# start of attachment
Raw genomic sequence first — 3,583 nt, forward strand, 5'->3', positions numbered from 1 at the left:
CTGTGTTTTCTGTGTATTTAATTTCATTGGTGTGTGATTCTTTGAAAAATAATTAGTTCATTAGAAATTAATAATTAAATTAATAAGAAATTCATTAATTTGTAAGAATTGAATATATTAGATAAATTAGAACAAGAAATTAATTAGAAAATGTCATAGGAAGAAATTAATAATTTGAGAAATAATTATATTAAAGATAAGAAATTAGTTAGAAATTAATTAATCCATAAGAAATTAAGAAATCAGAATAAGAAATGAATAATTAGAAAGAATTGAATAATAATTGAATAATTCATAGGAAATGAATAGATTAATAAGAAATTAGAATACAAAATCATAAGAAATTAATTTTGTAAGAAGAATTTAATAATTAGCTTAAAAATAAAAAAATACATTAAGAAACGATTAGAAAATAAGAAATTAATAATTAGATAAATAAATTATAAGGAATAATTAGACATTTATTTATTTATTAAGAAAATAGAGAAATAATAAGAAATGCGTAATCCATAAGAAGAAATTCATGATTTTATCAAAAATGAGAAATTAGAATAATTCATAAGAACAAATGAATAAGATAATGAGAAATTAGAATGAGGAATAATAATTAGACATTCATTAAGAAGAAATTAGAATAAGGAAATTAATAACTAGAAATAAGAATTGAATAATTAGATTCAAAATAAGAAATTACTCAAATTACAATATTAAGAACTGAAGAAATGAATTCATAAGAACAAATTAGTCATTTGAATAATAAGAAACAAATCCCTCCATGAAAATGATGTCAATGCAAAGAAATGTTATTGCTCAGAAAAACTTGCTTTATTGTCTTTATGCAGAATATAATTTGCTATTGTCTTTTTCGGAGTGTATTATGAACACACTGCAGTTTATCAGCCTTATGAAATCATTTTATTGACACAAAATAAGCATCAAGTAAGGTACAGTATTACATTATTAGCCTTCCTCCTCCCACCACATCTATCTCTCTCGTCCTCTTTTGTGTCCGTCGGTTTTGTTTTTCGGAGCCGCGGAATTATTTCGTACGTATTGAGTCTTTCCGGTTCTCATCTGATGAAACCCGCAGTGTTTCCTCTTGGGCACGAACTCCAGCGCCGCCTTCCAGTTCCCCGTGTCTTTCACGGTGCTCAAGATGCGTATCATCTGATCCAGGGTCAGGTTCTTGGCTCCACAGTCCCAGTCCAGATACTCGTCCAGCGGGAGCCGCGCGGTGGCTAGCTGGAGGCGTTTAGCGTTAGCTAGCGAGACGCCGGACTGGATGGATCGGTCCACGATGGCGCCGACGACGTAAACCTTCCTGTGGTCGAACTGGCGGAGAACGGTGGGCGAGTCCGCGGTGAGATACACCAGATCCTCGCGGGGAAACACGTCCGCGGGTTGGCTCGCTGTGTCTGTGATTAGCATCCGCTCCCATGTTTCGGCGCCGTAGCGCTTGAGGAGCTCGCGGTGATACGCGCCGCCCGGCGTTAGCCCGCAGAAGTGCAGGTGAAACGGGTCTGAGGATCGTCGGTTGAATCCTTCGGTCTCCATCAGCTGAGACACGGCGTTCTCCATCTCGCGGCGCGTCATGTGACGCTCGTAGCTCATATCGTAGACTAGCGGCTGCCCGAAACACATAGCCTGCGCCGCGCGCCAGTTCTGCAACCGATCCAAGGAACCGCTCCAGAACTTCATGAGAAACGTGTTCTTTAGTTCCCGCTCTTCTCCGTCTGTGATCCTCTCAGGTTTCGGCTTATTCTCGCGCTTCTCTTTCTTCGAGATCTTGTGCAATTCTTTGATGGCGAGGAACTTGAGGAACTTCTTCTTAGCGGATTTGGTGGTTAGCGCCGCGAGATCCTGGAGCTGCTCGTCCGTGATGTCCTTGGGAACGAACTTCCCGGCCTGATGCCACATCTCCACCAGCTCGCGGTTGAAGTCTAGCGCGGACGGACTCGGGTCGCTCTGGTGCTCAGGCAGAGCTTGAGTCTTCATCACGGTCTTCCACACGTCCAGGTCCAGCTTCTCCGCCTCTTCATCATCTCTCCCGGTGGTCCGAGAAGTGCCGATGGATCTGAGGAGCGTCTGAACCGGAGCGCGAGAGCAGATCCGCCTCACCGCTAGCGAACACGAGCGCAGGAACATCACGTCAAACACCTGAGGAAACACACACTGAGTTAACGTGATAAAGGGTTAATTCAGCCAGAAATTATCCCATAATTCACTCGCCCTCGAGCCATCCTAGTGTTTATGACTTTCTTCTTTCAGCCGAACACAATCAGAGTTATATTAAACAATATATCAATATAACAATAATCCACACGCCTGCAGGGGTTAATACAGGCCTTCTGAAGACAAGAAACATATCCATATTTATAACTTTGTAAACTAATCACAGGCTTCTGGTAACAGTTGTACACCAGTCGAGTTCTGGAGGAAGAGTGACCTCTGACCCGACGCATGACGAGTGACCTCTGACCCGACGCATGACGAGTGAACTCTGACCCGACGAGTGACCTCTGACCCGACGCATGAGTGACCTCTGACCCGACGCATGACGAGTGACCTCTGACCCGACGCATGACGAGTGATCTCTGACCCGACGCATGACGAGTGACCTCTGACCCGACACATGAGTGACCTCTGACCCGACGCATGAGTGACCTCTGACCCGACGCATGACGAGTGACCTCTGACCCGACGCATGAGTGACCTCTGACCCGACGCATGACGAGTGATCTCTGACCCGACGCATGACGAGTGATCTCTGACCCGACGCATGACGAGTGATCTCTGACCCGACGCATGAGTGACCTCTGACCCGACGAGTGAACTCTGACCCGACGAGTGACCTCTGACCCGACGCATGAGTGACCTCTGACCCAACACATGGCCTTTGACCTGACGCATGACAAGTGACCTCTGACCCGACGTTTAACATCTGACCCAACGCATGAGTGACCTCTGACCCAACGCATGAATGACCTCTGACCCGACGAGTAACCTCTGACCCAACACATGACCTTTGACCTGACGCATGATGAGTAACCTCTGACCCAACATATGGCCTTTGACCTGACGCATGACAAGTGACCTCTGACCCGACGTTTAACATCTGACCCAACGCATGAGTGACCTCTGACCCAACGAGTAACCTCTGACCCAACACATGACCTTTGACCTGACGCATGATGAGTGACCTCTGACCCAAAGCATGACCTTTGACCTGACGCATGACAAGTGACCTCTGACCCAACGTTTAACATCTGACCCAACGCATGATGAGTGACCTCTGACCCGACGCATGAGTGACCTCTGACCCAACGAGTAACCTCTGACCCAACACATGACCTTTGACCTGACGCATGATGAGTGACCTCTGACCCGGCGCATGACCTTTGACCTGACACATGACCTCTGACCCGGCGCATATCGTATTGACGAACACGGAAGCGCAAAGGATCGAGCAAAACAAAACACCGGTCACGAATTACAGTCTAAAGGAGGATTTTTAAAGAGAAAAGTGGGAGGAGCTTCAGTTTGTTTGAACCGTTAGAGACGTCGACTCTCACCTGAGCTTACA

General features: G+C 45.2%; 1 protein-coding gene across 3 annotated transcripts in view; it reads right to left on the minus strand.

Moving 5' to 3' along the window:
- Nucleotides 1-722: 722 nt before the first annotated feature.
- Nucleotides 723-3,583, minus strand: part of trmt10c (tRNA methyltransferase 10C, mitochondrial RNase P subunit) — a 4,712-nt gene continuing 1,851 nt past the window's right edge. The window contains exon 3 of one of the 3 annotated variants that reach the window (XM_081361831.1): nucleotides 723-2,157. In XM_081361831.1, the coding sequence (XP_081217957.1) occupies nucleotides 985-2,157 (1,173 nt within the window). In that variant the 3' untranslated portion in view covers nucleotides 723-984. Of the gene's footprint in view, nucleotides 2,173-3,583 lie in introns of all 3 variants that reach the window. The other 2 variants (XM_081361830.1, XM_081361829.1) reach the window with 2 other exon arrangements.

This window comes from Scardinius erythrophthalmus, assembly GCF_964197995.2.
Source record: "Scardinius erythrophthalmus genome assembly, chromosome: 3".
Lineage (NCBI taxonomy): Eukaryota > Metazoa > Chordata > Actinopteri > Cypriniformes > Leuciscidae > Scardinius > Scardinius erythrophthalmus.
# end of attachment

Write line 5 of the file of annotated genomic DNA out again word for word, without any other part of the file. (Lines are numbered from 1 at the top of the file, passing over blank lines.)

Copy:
- Nucleotides 1-722: 722 nt before the first annotated feature.